Dealer Receives Life Sentence for Distributing Fentanyl That Caused Overdose Death

By Paul Gaita 01/17/17
Navarius Westberry is the first person in Kentucky to receive a life sentence in federal court for causing a fentanyl overdose death.
Handcuffed man.

A Michigan drug trafficker was sentenced to life in prison for overseeing a heroin and fentanyl trafficking organization in Kentucky that caused several overdoses, including one death.

U.S. District Judge Danny Reeves handed down the sentence on January 9 to Navarius Westberry for distributing a controlled substance resulting in an overdose death. This carries a prison term of 20 years to life; after a lengthy hearing, the court imposed the maximum term on the 38-year-old Michigan native. 

Four other co-conspirators also pled guilty, including Benjamin Fredrick Charles Robinson, who was sentenced to 20 years for his role in the operation. The case marks the first time in Kentucky that a person was given a life sentence in federal court for causing a fentanyl overdose death. 

Westberry admitted that from January 2014 to August 2015, he operated a drug trafficking organization in the city of Richmond that distributed between 750 grams and one kilogram of heroin, and 50 grams of fentanyl. He also admitted that the heroin and fentanyl they supplied led to the overdose death of 25-year-old Cory Brewer in March 2015.

In a statement issued on January 11, U.S. Attorney Kerry B. Harvey said, "The facts of this case are particularly disturbing. Mr. Westberry and his co-conspirators moved to Kentucky from Michigan for the sole purpose of establishing a large scale distribution network for heroin and fentanyl. The drugs sold by the Westberry organization caused multiple overdoses, including fatalities. The evidence indicates that Mr. Westberry knew the drugs sold by his organization were particularly dangerous.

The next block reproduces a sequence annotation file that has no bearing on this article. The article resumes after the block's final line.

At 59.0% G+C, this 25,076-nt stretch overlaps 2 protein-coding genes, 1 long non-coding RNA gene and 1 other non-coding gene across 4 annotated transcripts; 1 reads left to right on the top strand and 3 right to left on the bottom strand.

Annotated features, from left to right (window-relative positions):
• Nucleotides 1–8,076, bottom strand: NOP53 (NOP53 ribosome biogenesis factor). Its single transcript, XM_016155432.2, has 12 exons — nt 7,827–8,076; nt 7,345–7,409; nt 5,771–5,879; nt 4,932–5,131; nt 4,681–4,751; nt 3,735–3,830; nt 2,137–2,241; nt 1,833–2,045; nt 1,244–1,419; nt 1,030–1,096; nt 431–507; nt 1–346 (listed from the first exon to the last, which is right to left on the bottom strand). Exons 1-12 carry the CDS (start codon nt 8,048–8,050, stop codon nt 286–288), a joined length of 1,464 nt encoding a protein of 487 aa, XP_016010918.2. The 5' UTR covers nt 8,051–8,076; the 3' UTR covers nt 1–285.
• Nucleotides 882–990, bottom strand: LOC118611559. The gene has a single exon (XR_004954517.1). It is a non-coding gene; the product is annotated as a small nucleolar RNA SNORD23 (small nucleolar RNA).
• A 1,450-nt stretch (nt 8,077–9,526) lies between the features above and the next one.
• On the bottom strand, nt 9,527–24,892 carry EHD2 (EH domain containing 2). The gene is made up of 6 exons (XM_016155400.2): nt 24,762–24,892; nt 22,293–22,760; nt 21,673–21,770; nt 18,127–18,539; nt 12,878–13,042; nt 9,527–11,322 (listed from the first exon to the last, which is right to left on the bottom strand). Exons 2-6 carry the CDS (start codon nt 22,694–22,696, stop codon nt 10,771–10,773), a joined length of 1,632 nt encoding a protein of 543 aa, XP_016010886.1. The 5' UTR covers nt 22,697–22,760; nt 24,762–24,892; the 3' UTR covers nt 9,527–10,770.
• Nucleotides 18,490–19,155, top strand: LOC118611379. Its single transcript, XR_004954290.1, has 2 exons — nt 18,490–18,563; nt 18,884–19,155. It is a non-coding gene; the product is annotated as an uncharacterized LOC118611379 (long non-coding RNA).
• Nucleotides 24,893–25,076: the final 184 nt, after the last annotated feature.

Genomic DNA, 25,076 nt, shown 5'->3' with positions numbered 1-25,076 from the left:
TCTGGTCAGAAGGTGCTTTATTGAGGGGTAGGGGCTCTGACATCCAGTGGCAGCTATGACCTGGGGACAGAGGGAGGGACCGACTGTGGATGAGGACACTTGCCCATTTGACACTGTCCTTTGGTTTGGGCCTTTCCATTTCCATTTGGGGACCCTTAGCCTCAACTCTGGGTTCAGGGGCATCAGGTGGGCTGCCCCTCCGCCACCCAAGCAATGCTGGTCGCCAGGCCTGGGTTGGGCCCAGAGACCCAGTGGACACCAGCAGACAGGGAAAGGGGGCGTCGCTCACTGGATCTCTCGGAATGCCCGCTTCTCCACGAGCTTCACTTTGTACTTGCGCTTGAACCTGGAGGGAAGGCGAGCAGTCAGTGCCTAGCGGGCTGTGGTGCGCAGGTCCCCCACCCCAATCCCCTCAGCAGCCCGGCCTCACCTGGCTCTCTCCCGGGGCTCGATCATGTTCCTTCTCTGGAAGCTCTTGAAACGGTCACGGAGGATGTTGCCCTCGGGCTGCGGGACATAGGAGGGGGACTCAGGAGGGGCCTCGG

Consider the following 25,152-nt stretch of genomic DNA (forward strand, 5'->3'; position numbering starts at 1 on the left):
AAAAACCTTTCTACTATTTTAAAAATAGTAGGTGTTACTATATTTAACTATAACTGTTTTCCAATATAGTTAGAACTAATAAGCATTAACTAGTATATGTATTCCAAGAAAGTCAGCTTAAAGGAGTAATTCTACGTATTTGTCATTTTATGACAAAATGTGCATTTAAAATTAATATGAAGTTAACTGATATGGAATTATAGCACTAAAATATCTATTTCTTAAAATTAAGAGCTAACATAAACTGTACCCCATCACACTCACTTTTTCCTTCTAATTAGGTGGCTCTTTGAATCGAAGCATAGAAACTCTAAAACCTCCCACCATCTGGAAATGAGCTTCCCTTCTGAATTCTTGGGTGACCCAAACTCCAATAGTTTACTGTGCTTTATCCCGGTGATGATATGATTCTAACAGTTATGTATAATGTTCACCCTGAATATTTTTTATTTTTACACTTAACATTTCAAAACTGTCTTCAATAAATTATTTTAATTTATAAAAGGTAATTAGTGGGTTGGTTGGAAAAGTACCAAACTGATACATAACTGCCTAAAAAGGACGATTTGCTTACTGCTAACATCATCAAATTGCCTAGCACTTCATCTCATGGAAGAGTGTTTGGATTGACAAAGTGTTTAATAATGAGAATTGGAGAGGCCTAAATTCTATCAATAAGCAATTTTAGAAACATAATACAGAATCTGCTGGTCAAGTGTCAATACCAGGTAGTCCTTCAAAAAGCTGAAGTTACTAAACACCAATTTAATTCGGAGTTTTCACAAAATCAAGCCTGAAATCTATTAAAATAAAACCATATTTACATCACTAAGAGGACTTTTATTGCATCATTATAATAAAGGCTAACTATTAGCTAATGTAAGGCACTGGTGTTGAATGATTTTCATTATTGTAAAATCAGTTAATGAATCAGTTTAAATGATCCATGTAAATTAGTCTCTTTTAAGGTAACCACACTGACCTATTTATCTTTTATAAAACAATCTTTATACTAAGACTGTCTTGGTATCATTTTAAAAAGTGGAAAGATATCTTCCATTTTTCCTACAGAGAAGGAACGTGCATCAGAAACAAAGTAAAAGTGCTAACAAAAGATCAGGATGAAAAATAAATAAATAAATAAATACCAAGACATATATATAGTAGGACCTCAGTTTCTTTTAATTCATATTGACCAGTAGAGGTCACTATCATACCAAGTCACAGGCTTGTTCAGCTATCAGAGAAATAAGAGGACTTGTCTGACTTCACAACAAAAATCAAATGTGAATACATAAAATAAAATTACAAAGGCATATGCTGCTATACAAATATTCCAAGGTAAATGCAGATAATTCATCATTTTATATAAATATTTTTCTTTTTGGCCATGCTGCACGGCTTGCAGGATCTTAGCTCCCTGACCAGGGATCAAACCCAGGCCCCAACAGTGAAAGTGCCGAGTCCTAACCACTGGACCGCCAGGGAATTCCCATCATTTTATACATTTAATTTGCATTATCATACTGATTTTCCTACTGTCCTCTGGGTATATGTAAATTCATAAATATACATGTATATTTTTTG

"The Court determined that his freedom must be forever forfeited as a result of his criminal conduct. I hope that those inclined toward this sort of destructive conduct, whether they live in Kentucky or occupy a higher position in the drug distribution network, take heed – the people of Kentucky have had enough. The drugs you are peddling will kill people and the price you will pay for that is steep – whether ether you are the street level dealer, or a leader of the criminal organization."

Harvey has sought to impose stiff penalties on Kentucky drug dealers since 2015, when he launched the Overdose Prosecution Initiative. The plan, developed in concert with the Drug Enforcement Administration (DEA), seeks to impose sentences ranging from 20 years to life on defendants convicted of selling specific drugs, including heroin and fentanyl.

The initiative was spawned by a 2015 case in which a 25-year-old woman died as a result of drugs smuggled into prison by her mother and two other women. The mother, who believed she was supplying her daughter with heroin but actually gave her a mix of fentanyl and morphine, was sentenced to 18.6 years in prison, while the others received sentences of 13 and 12 years, respectively.

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Paul Gaita lives in Los Angeles. He has contributed to the Los Angeles Times, Variety, LA Weekly, and The Los Angeles Beat, among many other publications and websites.